One nurse told me it's not good practice because she had recent court cases to go to and they ask if you keep a written record of your patients and she said no and to never say yes.

    What do you think?
    It's going to be impractical if you plan on staying in nursing for a long time, and as you've been previously told, it could be used against you if you're involved in a case and the atty. asks you if you have private records.
    xoemmylouox, GrnTea, and Altra like this.
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    and when that atty does ask if you have private records, you are in deep doo-doo, because it is, as stated above, a hipaa violation to have phi in your possession out of work. what if someone else found it, wherever it was? the case for which you are testifying or being deposed has just lost a huge point, because you, as a witness, are discredited. if you are the defendant, worse for you.
    cases of malpractice or neglect do not get brought and heard within days or weeks, unlike on tv. your documentation should always be so complete that you can look at it years later and know what you saw and did. i see cases all the time that are 3-10 years old, and i gotta tellya, a lot of that documentation is really bad. i would hate to have to defend it in court.
  10. 1
    your notes would probably not be admissable in court and there is always the chance you have violated HIPAA if someone else finds your notes. The safest thing to do is to CHART in such a manner that you have a reasonable recall about the patient. Also, keeping notes might indicate you are trying to cover up. Just document appropriately and quit worrying.
    AnonRNC likes this.
  11. 0
    I guess I can't see any harm if you keep a list of your previous pt's (or a report sheet, etc) in your locker at work, but I'm not sure that I see the point. First, why would your have some sort of 'case cracking' information on an informal report sheet and not the chart? Also, even if you did have some piece of important info on your 'personal' report sheet, it is not going to be allowed in court over what is or is not in the chart. Finally, the way I figure it, if the chart does not jog my memory on the details of the case, then whatever I kept on a report sheet is not going to help either.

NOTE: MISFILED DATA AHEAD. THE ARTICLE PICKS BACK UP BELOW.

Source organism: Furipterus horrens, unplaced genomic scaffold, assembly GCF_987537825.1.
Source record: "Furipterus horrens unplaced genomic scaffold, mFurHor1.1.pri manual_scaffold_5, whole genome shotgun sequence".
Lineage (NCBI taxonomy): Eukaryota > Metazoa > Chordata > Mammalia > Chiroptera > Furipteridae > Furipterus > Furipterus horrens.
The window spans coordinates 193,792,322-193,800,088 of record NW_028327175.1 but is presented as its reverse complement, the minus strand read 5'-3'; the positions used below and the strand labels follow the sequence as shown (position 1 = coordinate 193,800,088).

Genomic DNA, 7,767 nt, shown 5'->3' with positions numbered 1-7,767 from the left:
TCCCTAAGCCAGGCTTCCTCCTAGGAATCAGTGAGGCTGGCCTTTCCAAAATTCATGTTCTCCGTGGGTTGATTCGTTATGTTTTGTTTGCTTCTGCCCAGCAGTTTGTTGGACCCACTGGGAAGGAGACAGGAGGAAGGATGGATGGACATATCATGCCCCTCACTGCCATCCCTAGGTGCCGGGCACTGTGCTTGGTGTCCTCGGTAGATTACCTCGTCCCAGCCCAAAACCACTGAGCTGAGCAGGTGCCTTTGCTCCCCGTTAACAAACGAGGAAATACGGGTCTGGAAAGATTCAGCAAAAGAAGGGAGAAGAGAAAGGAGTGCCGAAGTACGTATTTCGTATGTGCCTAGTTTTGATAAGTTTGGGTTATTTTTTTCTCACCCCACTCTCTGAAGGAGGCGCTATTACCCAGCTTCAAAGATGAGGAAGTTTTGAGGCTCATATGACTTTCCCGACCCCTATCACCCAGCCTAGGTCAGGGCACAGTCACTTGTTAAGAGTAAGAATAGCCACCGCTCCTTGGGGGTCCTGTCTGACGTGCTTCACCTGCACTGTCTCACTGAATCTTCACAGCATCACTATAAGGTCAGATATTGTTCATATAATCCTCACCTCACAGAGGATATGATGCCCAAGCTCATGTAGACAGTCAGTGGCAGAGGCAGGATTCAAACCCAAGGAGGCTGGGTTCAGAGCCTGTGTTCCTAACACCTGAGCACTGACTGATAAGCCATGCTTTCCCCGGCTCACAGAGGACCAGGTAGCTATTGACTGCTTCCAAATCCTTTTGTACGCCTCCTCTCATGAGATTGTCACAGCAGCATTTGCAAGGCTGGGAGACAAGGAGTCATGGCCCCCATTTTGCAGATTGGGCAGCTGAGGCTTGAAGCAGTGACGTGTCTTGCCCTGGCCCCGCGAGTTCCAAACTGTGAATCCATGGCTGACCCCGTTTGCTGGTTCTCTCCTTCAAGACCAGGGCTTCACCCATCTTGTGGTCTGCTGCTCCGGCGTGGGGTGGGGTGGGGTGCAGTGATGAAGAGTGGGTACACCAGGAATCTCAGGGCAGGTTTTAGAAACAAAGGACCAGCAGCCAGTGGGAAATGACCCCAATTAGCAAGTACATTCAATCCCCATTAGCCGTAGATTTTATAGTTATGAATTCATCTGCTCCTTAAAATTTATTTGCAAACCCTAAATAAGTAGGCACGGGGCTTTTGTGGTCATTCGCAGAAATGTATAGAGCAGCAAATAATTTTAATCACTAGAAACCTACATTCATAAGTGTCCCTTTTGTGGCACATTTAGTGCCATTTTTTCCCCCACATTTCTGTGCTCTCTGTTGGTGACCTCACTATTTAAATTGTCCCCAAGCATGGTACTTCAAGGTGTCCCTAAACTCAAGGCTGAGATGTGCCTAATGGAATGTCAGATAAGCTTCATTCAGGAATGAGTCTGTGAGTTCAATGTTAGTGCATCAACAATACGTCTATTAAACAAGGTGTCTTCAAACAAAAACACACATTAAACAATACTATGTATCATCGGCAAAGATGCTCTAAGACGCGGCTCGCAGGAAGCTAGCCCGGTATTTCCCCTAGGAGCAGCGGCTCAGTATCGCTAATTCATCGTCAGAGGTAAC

12. 1
    My reasoning for keeping it wasn't really for legality, but moreso for administration. Plenty of times managers have approached nurses about something that wasn't done for x,y,z patient and sometimes the patient wasn't theirs, or the action or misaction in question had or hadn't been performed. I use it moreso to keep track of what time a patient was transfered from my care, etc.. In fact my co-workers and I have used it as proof of unsafe staffing to show how many patient's we all had within an period of time.

    Sometimes management approaches us for information on a patient we had weeks ago, and whether this or that was done or not. If this or that was charted, sometimes the patient was transfered from your care hours ago or something they are asking about when the patient wasn't even assigned to you as yet (i.e previous shift)

    But like some of you said I do think it maybe a HIPAA violation.
    GrnTea likes this.